The DC Circuit Court of Appeals, a three-judge panel, ruled Tuesday that the District of Columbia used “anti defacement” ordinances as a way to punish prolife activists and refused to enforce the law against Black Lives Matter rioters. A federal judge dismissed the Frederick Douglass Foundation’s claim in an earlier court case.
Neomi Rao, a Trump appointee who wrote the 3-0 ruling, found that the pro-life activist had been punished based on their political views.
The government cannot enforce laws in such a way that it picks winners and losers in public debates. The First Amendment protections of free speech would be undermined if the government were to pass a law that was content-neutral and then discriminate under the guise of prosecutorial discretion against certain viewpoints.
On August 1, 2020, two pro-life activists who wrote “Black Pre-Born Lives Matter in Chalk” on a sidewalk in DC were arrested. The court’s opinion notes that this arrest occurred in the context of massive street protests in DC, which resulted in many things being painted over, but no one from the DC government seemed to care.
The court’s decision states that “during the summer of 2020 thousands of protesters filled the streets in the District with the message ‘Black Lives Matter’.” “Over a period of several weeks, protesters painted and covered storefronts and sidewalks with chalk and paint.” “The defacing was widespread and clearly in violation of the District of Columbia’s ordinance on defacing, but none of the protesters have been arrested.”
The District of Columbia’s situation was made worse by the fact that the group applied for, and received, a permit for a protest in front of a Planned Parenthood clinic.
The Foundation received a permit for assembly in the weeks leading up to the rally. A police officer verbally granted the Foundation permission to paint the “Black Pre-Born Lives Matters” message on the streets during a conversation regarding the permit. The officer said that he thought Mayor Bowser opened the streets of the District to political markings. The Foundation sent Mayor Bowser a letter asking him to paint a wall mural, and declaring that it was a constitutionally protected right. Mayor Bowser didn’t respond.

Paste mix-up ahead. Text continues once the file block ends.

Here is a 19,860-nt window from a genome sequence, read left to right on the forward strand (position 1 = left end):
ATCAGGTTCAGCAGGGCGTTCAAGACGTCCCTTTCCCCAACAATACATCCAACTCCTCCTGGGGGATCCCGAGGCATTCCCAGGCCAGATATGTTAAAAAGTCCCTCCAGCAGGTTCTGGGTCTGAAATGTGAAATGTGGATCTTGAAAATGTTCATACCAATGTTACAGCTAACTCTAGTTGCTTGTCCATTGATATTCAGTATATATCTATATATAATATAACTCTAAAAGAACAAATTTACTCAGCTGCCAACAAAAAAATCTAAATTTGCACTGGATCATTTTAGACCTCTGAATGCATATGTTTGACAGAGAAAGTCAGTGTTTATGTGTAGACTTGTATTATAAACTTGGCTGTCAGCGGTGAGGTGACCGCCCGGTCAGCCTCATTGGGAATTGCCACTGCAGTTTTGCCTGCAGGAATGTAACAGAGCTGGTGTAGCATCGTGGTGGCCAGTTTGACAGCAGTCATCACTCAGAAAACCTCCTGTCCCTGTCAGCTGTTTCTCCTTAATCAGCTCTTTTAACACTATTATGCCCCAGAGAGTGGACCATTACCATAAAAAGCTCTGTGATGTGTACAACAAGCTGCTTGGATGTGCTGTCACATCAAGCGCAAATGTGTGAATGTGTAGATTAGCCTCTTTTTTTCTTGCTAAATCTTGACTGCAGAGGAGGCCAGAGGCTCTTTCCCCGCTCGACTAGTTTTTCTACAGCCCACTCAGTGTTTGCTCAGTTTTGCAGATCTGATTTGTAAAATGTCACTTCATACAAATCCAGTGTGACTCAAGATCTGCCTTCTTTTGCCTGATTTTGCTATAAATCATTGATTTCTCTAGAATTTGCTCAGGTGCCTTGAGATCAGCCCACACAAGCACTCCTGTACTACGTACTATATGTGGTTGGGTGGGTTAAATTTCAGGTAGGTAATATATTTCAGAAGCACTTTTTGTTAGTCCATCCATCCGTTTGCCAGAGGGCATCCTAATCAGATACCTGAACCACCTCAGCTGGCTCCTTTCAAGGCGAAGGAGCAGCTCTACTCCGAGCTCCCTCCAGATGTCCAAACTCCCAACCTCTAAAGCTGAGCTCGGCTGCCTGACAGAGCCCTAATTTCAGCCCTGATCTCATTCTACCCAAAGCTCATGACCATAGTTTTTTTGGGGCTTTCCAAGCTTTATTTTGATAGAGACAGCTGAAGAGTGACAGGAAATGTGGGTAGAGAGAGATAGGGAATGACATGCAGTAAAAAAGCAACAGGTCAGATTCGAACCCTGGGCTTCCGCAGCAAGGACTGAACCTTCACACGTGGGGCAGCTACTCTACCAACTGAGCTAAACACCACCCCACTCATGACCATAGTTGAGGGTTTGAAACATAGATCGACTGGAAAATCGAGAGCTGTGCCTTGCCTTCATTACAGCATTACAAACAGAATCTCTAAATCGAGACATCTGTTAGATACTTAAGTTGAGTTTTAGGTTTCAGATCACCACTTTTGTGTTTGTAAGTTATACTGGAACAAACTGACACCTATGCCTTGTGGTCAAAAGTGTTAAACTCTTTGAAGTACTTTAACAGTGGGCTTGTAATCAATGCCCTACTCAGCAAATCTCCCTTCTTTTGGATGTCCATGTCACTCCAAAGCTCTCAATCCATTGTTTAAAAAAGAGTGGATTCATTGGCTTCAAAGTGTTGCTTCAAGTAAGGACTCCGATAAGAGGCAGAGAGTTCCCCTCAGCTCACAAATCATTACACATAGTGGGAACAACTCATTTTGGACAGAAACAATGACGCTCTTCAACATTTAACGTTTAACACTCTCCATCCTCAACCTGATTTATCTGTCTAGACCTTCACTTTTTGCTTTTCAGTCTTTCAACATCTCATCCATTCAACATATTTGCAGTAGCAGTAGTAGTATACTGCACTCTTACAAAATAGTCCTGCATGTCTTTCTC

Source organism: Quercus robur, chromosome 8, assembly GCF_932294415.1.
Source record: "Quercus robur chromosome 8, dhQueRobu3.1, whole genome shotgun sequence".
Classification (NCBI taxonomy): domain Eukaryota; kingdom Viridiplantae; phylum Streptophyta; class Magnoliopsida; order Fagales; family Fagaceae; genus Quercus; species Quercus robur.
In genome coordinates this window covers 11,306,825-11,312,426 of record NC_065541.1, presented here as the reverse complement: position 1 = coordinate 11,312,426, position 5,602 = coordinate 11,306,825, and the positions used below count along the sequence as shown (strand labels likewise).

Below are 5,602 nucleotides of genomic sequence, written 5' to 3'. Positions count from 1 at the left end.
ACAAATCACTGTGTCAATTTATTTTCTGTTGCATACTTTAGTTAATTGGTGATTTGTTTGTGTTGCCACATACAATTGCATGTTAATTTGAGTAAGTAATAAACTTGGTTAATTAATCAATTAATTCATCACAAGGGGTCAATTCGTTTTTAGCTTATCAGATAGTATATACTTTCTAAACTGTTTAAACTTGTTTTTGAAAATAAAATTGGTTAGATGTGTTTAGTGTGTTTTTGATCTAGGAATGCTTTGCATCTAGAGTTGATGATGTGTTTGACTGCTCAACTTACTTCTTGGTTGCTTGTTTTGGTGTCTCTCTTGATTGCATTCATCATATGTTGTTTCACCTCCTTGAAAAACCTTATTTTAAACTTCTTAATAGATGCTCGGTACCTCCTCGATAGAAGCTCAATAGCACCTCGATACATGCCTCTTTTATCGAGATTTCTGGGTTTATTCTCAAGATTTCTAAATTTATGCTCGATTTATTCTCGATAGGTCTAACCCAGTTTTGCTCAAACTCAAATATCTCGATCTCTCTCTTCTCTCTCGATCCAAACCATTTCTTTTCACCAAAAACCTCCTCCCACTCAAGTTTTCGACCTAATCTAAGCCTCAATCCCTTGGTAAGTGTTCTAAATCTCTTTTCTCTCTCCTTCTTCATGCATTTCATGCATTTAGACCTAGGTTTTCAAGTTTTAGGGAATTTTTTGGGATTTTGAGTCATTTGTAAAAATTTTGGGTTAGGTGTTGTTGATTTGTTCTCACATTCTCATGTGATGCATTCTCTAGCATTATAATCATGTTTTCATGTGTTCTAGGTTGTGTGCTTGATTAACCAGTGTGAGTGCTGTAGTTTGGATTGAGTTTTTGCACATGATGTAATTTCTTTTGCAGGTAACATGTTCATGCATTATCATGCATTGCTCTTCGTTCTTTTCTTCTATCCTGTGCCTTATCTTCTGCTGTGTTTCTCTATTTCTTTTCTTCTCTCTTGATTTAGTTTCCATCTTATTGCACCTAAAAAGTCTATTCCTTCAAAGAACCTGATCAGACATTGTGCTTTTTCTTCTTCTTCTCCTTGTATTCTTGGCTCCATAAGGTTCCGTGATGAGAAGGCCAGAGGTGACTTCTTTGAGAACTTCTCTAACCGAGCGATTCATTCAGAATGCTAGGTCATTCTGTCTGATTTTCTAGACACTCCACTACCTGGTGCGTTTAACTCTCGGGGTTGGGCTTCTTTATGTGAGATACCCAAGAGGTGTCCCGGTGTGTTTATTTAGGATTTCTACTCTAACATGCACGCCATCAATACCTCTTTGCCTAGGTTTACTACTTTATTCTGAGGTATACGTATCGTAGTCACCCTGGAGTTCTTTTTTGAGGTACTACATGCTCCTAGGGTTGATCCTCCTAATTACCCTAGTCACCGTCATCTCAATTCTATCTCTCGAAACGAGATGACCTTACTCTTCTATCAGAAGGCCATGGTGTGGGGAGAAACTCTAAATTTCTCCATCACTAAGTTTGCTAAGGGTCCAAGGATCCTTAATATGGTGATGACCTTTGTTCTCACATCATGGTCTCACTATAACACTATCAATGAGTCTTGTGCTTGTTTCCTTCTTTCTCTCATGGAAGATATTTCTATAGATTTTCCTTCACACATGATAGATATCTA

Six police cars, as well as many officers, were waiting for the pro-life activists to arrive at their rally in August. Officers told the pro-life advocates that they could gather in accordance with a permit from the Foundation, but if the message was painted or chalked on the sidewalk they would be arrested. Two students decided to write “Black Pre-Born Lives Matters” on the street. The message was written in small letters using washable chalk. Despite this, both students were arrested. The whole event was captured on video.
The District of Columbia’s action should be seen through the lens of the Department of Justice, which is increasing legal pressure on prolife activists following the Dobbs Vs. Jackson Women’s Health decision that overturned Roe vs Wade. In 2022, 26 pro-lifers were charged with federal crimes for past violations.